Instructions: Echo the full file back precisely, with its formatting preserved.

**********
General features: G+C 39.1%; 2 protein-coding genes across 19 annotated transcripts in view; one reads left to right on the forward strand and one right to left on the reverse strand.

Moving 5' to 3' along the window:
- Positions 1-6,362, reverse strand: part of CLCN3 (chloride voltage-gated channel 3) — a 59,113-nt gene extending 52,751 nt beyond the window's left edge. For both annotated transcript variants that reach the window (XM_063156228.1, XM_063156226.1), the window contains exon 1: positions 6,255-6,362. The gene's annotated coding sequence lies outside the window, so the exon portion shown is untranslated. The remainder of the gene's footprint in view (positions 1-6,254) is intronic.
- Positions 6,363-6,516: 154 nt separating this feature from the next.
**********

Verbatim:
General features: G+C 39.1%; 2 protein-coding genes across 19 annotated transcripts in view; one reads left to right on the forward strand and one right to left on the reverse strand.

Moving 5' to 3' along the window:
- Positions 1-6,362, reverse strand: part of CLCN3 (chloride voltage-gated channel 3) — a 59,113-nt gene extending 52,751 nt beyond the window's left edge. For both annotated transcript variants that reach the window (XM_063156228.1, XM_063156226.1), the window contains exon 1: positions 6,255-6,362. The gene's annotated coding sequence lies outside the window, so the exon portion shown is untranslated. The remainder of the gene's footprint in view (positions 1-6,254) is intronic.
- Positions 6,363-6,516: 154 nt separating this feature from the next.